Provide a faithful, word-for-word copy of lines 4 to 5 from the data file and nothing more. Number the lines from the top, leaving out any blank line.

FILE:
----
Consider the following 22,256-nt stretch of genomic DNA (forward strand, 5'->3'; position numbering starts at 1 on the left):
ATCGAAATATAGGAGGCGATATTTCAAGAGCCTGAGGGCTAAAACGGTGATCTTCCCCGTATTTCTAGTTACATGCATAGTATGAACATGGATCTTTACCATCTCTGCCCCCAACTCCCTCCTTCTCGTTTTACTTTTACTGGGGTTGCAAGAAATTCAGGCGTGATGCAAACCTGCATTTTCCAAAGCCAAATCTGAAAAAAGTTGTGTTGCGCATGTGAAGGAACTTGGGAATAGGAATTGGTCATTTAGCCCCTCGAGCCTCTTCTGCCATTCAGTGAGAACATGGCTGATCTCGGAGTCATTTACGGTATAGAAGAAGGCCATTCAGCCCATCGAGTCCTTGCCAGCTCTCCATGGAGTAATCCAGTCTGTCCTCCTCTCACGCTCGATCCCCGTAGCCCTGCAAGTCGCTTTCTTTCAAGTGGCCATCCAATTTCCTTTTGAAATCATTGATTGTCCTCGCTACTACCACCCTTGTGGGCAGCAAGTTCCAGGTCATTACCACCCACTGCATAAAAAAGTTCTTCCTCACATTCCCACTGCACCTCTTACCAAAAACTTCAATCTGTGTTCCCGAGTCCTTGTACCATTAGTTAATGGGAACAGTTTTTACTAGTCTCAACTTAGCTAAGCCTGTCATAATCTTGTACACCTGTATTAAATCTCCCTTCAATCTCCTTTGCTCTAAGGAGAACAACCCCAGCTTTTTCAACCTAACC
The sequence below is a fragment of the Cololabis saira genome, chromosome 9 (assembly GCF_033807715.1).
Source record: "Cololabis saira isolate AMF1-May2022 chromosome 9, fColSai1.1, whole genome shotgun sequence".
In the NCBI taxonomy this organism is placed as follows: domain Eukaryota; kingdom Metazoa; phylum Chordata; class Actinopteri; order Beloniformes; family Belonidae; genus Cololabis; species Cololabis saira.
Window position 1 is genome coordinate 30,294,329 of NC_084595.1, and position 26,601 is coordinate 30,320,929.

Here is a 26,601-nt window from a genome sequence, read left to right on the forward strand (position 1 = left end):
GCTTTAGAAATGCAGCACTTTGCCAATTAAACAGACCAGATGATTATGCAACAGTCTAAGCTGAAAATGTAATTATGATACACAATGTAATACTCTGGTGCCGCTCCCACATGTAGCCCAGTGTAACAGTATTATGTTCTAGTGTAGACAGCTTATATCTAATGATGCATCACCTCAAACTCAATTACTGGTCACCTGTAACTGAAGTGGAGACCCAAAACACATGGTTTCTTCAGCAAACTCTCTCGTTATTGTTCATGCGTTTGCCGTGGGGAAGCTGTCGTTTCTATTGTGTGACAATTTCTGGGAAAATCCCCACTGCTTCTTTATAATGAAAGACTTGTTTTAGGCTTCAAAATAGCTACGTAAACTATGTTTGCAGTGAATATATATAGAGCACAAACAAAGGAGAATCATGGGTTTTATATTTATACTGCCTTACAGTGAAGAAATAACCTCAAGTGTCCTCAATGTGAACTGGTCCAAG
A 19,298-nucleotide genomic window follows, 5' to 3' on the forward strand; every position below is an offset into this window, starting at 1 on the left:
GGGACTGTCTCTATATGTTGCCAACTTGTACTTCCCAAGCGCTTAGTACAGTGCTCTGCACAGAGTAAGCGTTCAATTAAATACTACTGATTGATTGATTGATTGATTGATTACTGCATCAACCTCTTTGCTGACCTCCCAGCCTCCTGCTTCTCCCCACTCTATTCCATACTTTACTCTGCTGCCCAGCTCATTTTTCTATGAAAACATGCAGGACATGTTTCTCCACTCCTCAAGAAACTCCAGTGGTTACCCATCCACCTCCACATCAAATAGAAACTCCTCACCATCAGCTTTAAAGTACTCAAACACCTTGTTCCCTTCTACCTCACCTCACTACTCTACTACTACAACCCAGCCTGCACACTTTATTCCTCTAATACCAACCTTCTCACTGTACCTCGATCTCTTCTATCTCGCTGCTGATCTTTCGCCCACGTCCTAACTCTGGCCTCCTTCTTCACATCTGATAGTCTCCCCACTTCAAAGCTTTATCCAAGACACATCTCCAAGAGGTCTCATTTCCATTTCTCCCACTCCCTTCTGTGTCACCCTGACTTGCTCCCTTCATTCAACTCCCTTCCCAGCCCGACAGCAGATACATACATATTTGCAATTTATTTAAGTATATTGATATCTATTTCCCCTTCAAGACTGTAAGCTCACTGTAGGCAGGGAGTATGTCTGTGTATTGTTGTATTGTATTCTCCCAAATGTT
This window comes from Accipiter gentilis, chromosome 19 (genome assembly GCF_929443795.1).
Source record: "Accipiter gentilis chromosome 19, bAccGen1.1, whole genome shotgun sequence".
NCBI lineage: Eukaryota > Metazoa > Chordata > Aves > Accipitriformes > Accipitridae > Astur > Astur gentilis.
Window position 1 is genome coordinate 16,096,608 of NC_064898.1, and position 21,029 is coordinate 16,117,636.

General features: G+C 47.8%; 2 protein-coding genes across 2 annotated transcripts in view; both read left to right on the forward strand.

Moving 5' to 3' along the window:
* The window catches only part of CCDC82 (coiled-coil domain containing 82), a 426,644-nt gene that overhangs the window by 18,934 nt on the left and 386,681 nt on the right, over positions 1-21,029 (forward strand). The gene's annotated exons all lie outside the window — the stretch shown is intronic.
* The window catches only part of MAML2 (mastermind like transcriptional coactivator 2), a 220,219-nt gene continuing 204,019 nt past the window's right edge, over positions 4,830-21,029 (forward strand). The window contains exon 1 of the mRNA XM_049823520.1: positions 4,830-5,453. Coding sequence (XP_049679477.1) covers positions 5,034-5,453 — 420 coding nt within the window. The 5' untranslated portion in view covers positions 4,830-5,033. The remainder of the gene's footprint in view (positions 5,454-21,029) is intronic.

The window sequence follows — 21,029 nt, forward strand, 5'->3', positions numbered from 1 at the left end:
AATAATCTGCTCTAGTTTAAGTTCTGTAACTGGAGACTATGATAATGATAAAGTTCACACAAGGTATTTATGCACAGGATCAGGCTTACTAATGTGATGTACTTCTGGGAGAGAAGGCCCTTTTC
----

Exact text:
Source record: "Cololabis saira isolate AMF1-May2022 chromosome 9, fColSai1.1, whole genome shotgun sequence".
In the NCBI taxonomy this organism is placed as follows: domain Eukaryota; kingdom Metazoa; phylum Chordata; class Actinopteri; order Beloniformes; family Belonidae; genus Cololabis; species Cololabis saira.